3. Use debugStart() to complete the connection process:

At this point, the client application has opened a socket and is waiting for the server to call it back.

4. Go to the machine running xfServerPlus, start xfpl.dbr, and pass the hexadecimal IP address and port to xfServerPlus. Type the alpha characters in the IP address in uppercase.
dbr -d xfpl hexadecimal_ip listen_port

For example:

dbr -d xfpl 6F16212C 1082

xfServerPlus starts up in the Synergy debugger.

5. Set an initial breakpoint in the xfpl program at the XFPL_DEBUG_BREAK routine. In the debugger, enter
break xfpl_debug_break

and then enter


xfServerPlus is now connected to the client on the specified port. The server waits while the client program resumes and makes its first call. The program will then break at the XFPL_DEBUG_BREAK routine. This breakpoint occurs just after xfServerPlus has opened the ELB for the first method called by your application. (Note that any ELBs linked to this ELB will also be opened.) The ELB must be opened before you can set breakpoints in the routines within it.

6. If the Synergy routine you need to debug is in one of the opened ELBs, just specify a breakpoint in that routine. If the routine is in a different (unopened) ELB, use the OPENELB debugger command to open that ELB. (You can also continue running your client application until the ELB is opened by xfServerPlus. However, because you set a breakpoint at XFPL_DEBUG_BREAK, the program will break at each method call, so using the OPENELB command is more efficient.)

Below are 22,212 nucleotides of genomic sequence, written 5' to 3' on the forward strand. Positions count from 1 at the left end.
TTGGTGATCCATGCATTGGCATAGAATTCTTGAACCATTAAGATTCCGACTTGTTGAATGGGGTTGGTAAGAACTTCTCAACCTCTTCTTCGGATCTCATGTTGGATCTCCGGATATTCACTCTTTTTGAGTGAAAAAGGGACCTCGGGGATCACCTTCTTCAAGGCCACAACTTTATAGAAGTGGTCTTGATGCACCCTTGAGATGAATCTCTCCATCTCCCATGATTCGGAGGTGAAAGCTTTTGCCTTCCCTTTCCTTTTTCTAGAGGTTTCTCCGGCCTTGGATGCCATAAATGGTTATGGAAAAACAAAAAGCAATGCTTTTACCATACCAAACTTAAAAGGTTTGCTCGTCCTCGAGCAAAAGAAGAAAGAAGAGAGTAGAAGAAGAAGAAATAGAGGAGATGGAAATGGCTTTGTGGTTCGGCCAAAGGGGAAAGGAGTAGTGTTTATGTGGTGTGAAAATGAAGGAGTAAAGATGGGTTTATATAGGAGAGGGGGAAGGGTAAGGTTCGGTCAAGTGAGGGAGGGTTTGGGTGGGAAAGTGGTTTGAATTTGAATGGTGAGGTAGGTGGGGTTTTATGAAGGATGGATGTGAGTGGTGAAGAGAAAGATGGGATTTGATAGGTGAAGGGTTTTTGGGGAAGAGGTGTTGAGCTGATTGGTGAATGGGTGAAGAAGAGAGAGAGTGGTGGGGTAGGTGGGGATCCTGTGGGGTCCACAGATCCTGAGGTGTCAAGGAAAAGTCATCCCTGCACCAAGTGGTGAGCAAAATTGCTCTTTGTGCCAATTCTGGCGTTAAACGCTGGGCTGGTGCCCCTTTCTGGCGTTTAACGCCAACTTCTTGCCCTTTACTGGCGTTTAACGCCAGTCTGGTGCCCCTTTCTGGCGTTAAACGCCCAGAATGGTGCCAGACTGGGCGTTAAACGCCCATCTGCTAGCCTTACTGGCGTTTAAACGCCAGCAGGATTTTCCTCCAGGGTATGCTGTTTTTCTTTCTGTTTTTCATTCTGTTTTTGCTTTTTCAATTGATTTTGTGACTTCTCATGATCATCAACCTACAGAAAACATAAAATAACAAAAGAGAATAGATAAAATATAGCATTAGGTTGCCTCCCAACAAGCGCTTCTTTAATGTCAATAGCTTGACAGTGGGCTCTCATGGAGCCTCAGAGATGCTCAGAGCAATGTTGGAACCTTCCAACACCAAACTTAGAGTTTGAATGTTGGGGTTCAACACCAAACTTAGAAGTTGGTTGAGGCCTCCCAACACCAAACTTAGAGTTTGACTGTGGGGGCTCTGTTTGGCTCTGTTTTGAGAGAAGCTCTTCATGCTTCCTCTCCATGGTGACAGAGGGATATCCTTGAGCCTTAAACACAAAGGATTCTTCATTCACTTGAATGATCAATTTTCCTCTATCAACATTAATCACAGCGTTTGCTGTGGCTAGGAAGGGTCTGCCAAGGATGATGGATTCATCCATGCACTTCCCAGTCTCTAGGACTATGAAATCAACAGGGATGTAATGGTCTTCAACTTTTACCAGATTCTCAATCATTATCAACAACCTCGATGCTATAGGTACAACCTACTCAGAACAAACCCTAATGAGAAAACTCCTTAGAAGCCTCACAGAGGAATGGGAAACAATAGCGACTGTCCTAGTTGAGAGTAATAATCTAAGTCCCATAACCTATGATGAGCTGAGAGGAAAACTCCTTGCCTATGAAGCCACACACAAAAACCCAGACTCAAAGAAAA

For general information about the Synergy debugger, see Debugging Synergy Programs.

Running in debug mode on OpenVMS

Use this procedure if the operating system of your xfServerPlus machine is OpenVMS.

1. Make sure xfServerPlus is running on an unused port. If necessary, restart it to ensure that it’s using an unused port.

Remember, the account used to run xfServerPlus sessions must have the SHARE privilege. If you use a different account when running in debug mode, make sure it has this privilege.

2. On the machine running xfServerPlus, enter
$ run DBLDIR:xfpld

You’ll see output similar to the following:

*** DEBUG 10.3.1   ***
%DBG-E-Could not open source file "LAUNCHER.DBL;1"

If you have created shared image logicals for the shared images used by xfServerPlus, you can skip step 3. Instead, set a breakpoint for your shared image and routine as described in step 6. You’ll then be prompted for the port number (step 4). Once you start your client program (step 5), the debug session will break at the breakpoint you set.

3. Set an initial breakpoint in the xfpl program at the XFPL_DEBUG_BREAK routine. In the debugger, enter
break xfpl_debug_break

and then enter

4. When prompted, enter the port number that xfServerPlus is running on (from step 1).
5. Start your client application in the usual manner. After xfNetLink connects, the debug session will break at the XFPL_DEBUG_BREAK routine.
6. Set a breakpoint for your Synergy shared image and routine:
break image/routine

and then enter


For details, see the BREAK debugger command. Note that if you set a breakpoint at XFPL_DEBUG_BREAK, the debugger will break at XFPL_DEBUG_BREAK for each method call your client makes.      


Although you do not need to use the OPENELB debugger command before setting the first breakpoint in your shared image, you may need to use it if your code does an XSUBR or RCB_SETFNC without specifying a shared image.